In Concert - Robert Schumann

András Schiff

An entrancing live performance by András Schiff, playing compositions of Robert Schumann, recorded at the Tonhalle, Zürich, in 1999. The key to Schiff’s engagement with Schumann lies first and foremost in an astonishing empathy with the composer and the music. This is a point that the New York Times has also taken up: “Mr Schiff has an uncanny way of making a composer his own. Or is it making himself one with the composer?” Schiff harnesses his immense technique and artistry to reveal the poetry and profundity of the compositions. And yet while the pianist faithfully conveys the musical intimacy and lyricism particular to Schumann, he does not shrink from the composer’s more turbulent emotions. In all, a most valuable document of a night when, as Martin Meyer writes, “the magic materialised, gripping both the artist and his audience.”

Featured Artists Recorded

May 1999, Tonhalle Zürich

Original Release Date

18.03.2002

  • CD 1
  • 1Humoreske op. 20
    (Robert Schumann)
    27:34
  • Noveletten op. 21
    (Robert Schumann)
  • 2I. Markiert und kräftig05:05
  • 3II. Äußerst rasch und mit Bravour06:14
  • 4III. Leicht und mit Humor04:29
  • 5IV. Ballmässig. Sehr munter03:57
  • CD 2
  • 1V. Rauschend und festlich09:58
  • 2VI. Sehr lebhaft mit vielem Humor04:07
  • 3VII. Äusserst rasch03:32
  • 4VIII. Sehr lebhaft10:44
  • Klaviersonate f-Moll op. 14
    (Robert Schumann)
  • 5I. Allegro brillante (Fassung 1836)06:52
  • 6II. Scherzo. Molto comodo06:29
  • 7III. Quasi variazioni. Andantino de Clara Wieck06:29
  • 8IV. Prestissimo possible07:18
  • Nachtstücke op. 23
    (Robert Schumann)
  • 9IV. Ad libitum - Einfach04:14
BBC Music Magazine, Pick of the month
 
The prospect of three of Schumann's less popular large-scale works on one recital is tantamount to dining on three thick, meaty, and utterly delicious porterhouse entrées at a single bound. András Schiff programs the Humoreske first, the Sonata No. 3 last, and places the eight Op. 21 Noveletten in the middle, with an intermission halfway. That's a lot of music to digest in one gulp, yet Schiff's penetrating musicianship, firm yet flexible sense of architecture, and diversified pianistic portfolio of colours, articulations, voicings, and pedalings command your undivided attention. ... The reflective Op. 23 No. 4 Nachtstücke serves not so much as an encore as a benediction to this beautifully engineered and thoughtfully annotated release. No Schumann lover nor András Schiff fan should miss it.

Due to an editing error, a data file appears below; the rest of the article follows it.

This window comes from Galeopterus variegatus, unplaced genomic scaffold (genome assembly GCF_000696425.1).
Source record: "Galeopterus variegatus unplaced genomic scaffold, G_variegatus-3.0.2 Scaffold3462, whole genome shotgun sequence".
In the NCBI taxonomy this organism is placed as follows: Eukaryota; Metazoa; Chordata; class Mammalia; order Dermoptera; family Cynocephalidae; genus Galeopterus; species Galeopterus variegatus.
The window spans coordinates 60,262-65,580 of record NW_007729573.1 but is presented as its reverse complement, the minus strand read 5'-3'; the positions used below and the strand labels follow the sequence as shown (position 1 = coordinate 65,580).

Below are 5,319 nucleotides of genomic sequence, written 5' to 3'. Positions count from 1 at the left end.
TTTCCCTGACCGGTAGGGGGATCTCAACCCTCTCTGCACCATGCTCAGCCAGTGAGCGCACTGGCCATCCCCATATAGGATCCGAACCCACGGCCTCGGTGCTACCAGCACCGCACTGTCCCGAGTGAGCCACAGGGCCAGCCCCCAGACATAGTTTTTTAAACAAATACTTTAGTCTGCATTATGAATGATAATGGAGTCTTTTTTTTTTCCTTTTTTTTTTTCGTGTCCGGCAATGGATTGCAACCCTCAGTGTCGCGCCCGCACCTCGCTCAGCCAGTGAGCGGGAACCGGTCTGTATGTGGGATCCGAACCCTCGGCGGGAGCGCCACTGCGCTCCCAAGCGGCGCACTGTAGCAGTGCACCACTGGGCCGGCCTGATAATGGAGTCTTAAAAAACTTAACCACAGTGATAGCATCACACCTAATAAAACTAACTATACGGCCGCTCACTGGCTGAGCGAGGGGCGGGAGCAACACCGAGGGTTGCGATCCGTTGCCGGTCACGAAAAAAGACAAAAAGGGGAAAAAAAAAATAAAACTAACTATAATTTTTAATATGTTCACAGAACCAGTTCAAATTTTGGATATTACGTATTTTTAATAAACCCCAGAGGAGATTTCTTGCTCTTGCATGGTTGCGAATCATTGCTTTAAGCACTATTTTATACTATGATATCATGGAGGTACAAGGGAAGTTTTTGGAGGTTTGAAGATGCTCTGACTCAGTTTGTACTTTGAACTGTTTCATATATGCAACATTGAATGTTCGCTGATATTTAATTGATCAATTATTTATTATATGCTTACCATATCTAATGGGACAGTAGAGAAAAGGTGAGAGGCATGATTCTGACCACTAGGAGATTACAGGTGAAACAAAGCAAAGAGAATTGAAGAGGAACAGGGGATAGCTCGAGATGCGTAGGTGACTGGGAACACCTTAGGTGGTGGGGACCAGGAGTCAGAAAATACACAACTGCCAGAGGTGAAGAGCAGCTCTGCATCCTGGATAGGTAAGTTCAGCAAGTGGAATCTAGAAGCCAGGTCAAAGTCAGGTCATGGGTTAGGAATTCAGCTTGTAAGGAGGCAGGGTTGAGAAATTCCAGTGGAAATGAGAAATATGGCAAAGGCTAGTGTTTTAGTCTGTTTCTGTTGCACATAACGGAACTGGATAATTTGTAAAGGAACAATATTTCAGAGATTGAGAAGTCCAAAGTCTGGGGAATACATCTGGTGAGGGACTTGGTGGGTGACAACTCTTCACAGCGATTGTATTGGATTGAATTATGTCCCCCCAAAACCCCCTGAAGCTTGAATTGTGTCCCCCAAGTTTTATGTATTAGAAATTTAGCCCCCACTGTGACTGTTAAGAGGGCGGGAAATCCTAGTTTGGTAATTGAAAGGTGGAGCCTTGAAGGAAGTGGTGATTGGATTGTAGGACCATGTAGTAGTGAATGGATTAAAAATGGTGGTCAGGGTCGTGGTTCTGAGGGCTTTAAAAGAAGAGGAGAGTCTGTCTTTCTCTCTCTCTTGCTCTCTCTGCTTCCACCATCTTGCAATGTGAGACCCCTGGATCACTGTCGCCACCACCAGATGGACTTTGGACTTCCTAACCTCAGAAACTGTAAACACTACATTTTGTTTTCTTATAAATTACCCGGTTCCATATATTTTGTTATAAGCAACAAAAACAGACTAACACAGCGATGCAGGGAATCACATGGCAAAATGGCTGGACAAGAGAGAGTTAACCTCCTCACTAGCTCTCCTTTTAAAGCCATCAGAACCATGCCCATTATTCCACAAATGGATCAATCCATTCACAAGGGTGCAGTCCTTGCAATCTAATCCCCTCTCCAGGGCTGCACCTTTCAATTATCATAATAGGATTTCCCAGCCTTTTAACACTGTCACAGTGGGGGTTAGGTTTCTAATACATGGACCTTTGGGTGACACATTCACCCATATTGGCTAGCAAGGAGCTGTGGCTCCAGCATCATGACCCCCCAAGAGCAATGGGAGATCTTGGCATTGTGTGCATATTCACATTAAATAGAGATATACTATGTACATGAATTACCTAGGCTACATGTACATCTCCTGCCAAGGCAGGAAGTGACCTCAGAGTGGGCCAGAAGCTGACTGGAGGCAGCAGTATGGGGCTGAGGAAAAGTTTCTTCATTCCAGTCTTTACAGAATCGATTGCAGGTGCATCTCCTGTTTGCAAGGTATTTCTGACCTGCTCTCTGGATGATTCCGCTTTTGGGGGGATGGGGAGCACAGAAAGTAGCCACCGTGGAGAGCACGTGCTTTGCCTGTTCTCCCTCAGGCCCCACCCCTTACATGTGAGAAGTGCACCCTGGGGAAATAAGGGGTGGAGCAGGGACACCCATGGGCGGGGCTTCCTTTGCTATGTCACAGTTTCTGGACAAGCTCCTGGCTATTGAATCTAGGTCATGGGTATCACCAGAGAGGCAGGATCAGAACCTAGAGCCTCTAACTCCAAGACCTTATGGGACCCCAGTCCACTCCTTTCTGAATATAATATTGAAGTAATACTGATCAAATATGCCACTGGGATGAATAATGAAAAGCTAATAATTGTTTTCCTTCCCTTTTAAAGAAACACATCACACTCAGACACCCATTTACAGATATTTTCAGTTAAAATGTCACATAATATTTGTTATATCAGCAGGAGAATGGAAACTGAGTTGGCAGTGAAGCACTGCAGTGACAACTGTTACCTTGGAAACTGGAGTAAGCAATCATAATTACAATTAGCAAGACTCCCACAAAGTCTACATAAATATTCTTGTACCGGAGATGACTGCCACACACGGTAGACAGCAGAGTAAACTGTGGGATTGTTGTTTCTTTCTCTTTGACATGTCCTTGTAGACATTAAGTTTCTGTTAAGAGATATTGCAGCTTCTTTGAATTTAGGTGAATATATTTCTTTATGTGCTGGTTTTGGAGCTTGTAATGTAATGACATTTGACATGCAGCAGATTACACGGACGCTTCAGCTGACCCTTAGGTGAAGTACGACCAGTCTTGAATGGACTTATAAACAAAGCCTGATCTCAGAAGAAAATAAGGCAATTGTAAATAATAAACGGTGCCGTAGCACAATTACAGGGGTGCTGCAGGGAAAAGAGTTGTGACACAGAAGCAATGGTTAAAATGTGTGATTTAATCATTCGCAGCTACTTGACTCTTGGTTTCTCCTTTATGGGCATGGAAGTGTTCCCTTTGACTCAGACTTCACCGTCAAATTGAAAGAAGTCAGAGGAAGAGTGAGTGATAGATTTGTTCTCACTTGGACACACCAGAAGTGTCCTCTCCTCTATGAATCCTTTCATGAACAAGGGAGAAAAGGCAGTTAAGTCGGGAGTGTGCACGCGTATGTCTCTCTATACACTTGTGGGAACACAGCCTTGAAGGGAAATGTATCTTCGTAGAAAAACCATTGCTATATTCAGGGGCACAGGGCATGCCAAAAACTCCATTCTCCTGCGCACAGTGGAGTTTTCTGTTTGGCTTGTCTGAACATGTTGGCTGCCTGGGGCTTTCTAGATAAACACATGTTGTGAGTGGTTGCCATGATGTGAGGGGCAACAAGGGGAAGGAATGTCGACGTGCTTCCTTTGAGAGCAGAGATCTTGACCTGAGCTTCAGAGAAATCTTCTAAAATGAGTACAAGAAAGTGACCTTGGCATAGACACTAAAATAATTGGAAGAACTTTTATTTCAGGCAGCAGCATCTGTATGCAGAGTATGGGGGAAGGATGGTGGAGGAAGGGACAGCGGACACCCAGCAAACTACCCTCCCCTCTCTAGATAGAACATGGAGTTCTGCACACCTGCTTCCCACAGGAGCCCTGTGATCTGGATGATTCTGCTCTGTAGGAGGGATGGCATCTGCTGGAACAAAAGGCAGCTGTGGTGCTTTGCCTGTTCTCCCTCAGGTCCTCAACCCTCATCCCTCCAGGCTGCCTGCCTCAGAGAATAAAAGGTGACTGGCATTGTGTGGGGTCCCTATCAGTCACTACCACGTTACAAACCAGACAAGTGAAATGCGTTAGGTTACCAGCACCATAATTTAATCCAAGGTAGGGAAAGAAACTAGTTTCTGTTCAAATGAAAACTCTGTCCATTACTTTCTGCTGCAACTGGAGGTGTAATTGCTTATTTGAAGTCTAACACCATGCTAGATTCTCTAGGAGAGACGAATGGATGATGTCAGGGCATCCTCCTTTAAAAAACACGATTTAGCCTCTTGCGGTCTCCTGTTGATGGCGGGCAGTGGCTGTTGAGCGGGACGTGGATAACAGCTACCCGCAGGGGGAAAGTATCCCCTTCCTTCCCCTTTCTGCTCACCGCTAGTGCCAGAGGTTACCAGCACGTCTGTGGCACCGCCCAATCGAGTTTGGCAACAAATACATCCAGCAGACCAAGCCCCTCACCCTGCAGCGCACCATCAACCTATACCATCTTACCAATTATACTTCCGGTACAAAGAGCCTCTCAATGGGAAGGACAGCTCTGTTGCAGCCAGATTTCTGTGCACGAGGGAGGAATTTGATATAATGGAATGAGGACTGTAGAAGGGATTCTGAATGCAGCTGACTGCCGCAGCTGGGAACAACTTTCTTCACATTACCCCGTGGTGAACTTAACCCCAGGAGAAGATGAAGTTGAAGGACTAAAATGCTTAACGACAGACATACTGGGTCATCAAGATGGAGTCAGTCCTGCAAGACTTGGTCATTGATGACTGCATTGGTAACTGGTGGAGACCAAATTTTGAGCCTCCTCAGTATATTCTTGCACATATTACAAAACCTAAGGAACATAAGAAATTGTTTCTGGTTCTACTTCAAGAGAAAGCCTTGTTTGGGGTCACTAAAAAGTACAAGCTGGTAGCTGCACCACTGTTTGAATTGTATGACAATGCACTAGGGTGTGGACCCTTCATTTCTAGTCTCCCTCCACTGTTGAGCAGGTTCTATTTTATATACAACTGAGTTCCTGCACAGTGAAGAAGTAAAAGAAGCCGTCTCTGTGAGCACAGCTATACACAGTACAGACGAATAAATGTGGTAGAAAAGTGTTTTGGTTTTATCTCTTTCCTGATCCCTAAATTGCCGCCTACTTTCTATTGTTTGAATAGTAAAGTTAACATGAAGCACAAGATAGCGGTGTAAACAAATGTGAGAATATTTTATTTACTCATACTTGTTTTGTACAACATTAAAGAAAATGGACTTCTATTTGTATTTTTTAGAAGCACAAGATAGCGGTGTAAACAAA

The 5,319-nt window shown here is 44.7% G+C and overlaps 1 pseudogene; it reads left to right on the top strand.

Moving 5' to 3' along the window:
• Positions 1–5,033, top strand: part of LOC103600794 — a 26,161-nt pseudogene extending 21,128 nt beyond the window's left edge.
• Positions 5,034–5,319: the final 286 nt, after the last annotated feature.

Jed Distler, Classicstoday
 
Pianist András Schiff has made a specialty of the music of Schumann for years, and his readings continue to get richer and more incisive. This dazzling two-disc live set establishes Schiff as a leading interpreter of this music. What's remarkable about Schiff's playing is his mastery of touch and texture, the way he carves out sculptures in sound that are at once delicate and sharply defined. Just as in his performances of Bach on the modern piano, Schiff gives Schumann's music a crystalline textural clarity that still allows for a range of highly expressive moods and tonal colours.
Joshua Kosman, San Francisco Chronicle